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With Evidence of Criminality Mounting, Will Any BP Officers Face Indictment?

The drumbeat has already started: We can’t afford to indict BP because it would cause a lot of harm to employees and shareholders. The Obama Administration has demonstrated its acceptance of this mindless mantra, and we shouldn’t hope to win real sanctions against this rapacious company. But what are the consequences for the employees of BP who created the mess? “The New York Times” reports that criminal indictments aren’t likely against employees, except at very low levels. That seems odd.

Bmaz explained the basis for criminal prosecution of BP here. He points out that BP has committed several violations of the Clean Water Act. It defines certain acts as criminal if committed by a “person,” and bmaz’s post demonstrates that some person has committed one or more of those criminal acts. That’s where 33 U.S.C. § 1319(c)(6) comes into play:

Responsible corporate officer as “person”. For the purpose of this subsection, the term “person” means, in addition to the definition contained in section 502(5) of this Act [33 USCS § 1365(5)], any responsible corporate officer.

Criminal liability attaches to responsible corporate officers. Courts don’t have a problem deciding how to interpret that term. The Court of Appeals in U.S. v. Iverson, 162 F.3d 1015, 1022 (9th Cir. 1998) discusses the proper definition of the term, carefully reading the relevant Supreme Court decisions, and concludes:

Under the CWA, a person is a “responsible corporate officer” if the person has authority to exercise control over the corporation’s activity that is causing the discharges. There is no requirement that the officer in fact exercise such authority or that the corporation expressly vest a duty in the officer to oversee the activity.

The Macondo well cost tens of millions of dollars, and huge personnel resources. It had to be approved at the highest levels. Any reasonable juror would assume that there would be a thorough discussion of the risks, and the steps taken to deal with those risks. No BP officer with the authority to exercise control over BP’s drilling program insisted on maximizing safety precautions. At every step, those responsible chose the cheapest alternative, not the safest (PDF).

To back up the safe drilling procedures, oil drillers are required to plan for what they like to call spills. As the Minerals Management Service website shows:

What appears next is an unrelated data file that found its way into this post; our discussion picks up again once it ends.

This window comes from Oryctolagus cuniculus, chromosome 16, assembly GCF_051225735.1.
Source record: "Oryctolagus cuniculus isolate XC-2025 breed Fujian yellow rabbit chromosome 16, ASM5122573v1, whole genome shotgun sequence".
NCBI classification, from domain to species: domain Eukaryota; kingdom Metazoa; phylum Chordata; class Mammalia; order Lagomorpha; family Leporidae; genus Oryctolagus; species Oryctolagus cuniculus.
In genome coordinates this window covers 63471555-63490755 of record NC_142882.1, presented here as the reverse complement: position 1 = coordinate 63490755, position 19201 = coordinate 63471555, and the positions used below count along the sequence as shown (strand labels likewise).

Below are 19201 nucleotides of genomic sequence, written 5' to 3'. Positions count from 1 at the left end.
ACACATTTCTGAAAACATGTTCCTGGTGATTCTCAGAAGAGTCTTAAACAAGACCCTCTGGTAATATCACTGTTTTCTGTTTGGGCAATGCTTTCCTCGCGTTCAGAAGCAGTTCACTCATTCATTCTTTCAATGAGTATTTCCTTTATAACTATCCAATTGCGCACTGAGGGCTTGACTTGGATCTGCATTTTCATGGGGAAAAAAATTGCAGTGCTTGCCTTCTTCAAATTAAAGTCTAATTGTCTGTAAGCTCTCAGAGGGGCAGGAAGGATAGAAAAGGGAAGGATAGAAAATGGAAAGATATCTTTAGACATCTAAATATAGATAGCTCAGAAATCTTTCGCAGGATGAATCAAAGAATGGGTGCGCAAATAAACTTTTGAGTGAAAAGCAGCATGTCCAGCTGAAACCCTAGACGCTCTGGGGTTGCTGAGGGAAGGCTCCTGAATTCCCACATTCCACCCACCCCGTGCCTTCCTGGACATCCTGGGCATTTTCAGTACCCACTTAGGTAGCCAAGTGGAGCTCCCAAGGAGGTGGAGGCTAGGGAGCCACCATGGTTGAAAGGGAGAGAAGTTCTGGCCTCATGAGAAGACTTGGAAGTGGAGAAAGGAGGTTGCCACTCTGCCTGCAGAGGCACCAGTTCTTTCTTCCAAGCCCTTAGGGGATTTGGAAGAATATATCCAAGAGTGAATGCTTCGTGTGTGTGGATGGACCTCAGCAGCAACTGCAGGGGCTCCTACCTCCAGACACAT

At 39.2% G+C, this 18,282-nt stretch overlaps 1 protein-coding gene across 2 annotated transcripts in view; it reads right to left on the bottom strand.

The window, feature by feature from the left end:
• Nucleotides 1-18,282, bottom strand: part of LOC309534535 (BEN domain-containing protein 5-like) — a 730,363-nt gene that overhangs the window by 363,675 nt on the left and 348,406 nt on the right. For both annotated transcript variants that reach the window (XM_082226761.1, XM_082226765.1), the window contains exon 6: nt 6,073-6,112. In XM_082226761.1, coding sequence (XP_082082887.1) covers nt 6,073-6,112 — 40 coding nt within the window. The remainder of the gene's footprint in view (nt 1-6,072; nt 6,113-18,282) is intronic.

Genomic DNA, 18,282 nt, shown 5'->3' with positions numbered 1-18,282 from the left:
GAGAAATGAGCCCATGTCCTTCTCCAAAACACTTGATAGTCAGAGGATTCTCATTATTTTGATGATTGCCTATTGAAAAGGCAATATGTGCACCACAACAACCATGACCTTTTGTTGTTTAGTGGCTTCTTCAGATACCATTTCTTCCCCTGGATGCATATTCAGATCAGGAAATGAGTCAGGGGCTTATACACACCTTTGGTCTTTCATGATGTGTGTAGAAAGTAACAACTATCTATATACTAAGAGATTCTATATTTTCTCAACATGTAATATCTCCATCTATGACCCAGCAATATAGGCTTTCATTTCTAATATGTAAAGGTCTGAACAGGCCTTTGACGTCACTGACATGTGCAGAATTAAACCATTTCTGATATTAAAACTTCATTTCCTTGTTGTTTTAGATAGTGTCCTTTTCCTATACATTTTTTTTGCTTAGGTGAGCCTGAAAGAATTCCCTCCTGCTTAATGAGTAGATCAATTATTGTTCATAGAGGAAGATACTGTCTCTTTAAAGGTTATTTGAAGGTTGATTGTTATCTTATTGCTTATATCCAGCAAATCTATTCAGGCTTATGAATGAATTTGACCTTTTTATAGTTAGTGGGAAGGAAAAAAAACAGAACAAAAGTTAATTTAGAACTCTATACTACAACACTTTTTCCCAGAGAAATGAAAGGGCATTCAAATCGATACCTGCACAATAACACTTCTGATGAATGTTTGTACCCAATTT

The MMS requires such planning through the submittal of either site-specific or regional oil spill response plans (OSRPs). Owners or operators that are affected are those that have facilities located seaward of the coastline that handle, store, and/or transport oil. Before any facility can commence operation the owner or operator must submit an OSRP to MMS for approval. The plan must demonstrate a capacity to respond quickly and effectively should an oil spill occur.

BP filed such a plan. It appears that this plan claims that BP could handle spills of up to 250,000 barrels per day. The monumental current hemorrhage is beyond control at a level far lower.

Here is your expert witness, Rex W. Tillerson, CEO of Exxon Mobil:

Mr. Tillerson admitted that the only way to deal with major spills was to keep them from occurring.

“The point is,” he said, “we have to take every step to prevent these things from happening, because when they happen we are not well equipped to prevent any and all damage. There will be damage. There is no response capability that will ensure that you won’t have an impact.”

Dangerous drilling techniques and no real plan for a blowout. No prosecutor should worry about indicting those who killed 11 people and the Gulf of Mexico, and wrecked the lives of hundreds of thousands. We indict pot smokers, for heaven’s sake.

And it isn’t just the men on the rig who should be given whatever is left of the Miranda warnings. The big men at the top of this company took the giant paychecks, set the policies and didn’t put safety at the top of the agenda. They should be responsible corporate officers.

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